Deporting Longstanding Undocumented Immigrants Would Cost U.S. Billions

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Fox News hosted Washington Times staff writer Stephen Dinan to criticize the Obama administration on border enforcement, arguing that the 2 million immigrants deported by the Obama administration is "the wrong number" to use to judge whether the administration's enforcement policies have been successful because very few of those deported were longstanding undocumented immigrants. However, an immigration policy focused on apprehending and deporting undocumented immigrants who contribute daily to the U.S. economy and have longstanding ties to the country would cost billions of dollars and stifle economic growth in the United States.

On Fox News' Your World with Neil Cavuto, Dinan dismissed the Obama administration's deportations record, stating that removing "people who've just arrived through the border" as opposed to the "rank-and-file illegal immigrants who are living here, working here, holding jobs." Dinan added that these long-term immigrants are "the people that you want to go after in the interior."

He continued:

DINAN: By my calculations, people -- of the 11 million people who are living and working in the U.S. as illegal immigrants in the last year or so, only about 1 percent of those were deported last year. So your chances of being deported under the Obama administration if you're actually inside the country are almost nil.

Right-wing media figures have repeatedly championed mass deportation as a policy worth pursuing to curb illegal immigration, even though such a policy has been criticized as untenable. Moreover, as studies show, an enforcement-only policy would result in substantial economic costs.

A 2010 study by the Center for American Progress (CAP) estimated that the United States would need to spend at least $285 billion over five years to deport all 11 million undocumented immigrants currently in the country. That figure includes the cost of apprehending immigrants, detaining them for an average of 30 days, legally processing them, and transporting them back to their birth countries.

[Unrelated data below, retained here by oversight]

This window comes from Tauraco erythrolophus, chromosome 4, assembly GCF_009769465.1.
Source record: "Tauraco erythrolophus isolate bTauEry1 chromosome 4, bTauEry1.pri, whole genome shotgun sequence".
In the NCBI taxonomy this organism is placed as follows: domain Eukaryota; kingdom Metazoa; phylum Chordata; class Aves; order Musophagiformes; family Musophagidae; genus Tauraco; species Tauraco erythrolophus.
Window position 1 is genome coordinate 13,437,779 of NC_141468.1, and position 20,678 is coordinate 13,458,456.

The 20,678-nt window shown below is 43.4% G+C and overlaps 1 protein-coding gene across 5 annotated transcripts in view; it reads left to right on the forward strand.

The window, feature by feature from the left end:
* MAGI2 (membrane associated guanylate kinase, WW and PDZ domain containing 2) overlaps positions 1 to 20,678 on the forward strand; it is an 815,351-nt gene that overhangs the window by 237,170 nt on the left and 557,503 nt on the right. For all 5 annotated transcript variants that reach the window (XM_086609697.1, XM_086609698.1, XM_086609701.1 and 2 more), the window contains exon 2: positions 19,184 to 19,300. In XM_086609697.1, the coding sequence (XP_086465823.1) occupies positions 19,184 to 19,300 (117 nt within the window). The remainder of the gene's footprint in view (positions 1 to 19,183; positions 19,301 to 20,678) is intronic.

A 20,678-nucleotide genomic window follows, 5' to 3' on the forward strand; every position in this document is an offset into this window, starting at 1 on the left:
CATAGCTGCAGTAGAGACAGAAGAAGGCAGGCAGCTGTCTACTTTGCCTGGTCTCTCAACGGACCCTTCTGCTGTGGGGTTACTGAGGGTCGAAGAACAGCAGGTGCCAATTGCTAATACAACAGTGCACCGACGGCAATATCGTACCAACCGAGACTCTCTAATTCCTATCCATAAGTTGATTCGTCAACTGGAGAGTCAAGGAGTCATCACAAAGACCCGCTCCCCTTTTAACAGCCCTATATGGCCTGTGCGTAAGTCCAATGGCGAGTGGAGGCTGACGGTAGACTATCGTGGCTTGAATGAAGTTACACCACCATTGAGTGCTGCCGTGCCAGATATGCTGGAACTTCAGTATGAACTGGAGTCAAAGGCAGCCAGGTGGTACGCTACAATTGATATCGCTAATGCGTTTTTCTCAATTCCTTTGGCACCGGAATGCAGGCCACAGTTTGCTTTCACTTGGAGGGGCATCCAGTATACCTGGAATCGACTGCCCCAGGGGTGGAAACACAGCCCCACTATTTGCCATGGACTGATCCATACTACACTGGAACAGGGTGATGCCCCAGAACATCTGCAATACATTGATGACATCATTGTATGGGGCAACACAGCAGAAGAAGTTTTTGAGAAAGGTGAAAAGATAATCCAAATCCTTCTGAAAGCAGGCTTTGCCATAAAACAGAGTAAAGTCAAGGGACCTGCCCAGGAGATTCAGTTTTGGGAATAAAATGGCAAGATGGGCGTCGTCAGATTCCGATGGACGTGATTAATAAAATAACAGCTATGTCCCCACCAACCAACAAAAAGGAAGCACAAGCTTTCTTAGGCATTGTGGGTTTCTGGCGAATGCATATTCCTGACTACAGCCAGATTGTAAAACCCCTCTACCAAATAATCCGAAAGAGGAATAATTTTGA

CAP explained:

In these challenging economic times, spending a king's ransom to tackle a symptom of our immigration crisis without addressing g root causes would be a massive waste of taxpayer dollars. Spending $285 billion would require $922 in new taxes for every man, woman, and child in this country. If this kind of money were raised, it could provide every public and private school student from prekindergarten to the 12th grade an extra $5,100 for their education. Or more frivolously, that $285 billion would pay for about 26,146 trips in the private space travel rocket, Falcon 1e.

Put another way, $285 billion is a little more than what the federal government spent to maintain the Medicaid health program in 2013.

However, that cost to the federal government would be compounded by the loss of economic activity generated by undocumented immigrants.

In a 2010 CAP study, UCLA political scientist Raúl Hinojosa-Ojeda found that enacting a mass deportation policy -- which he described as "not a realistic policy option" -- would reduce economic output by 1.46 percent per year. He added: "This amounts to a cumulative $2.6 trillion in lost GDP over 10 years."

To get a better sense of what that means, the U.S. economy grew by an annual average of 1.9 percent in 2013. If that enforcement-only immigration policy was in place, that growth would be offset by a loss of 1.46 percent.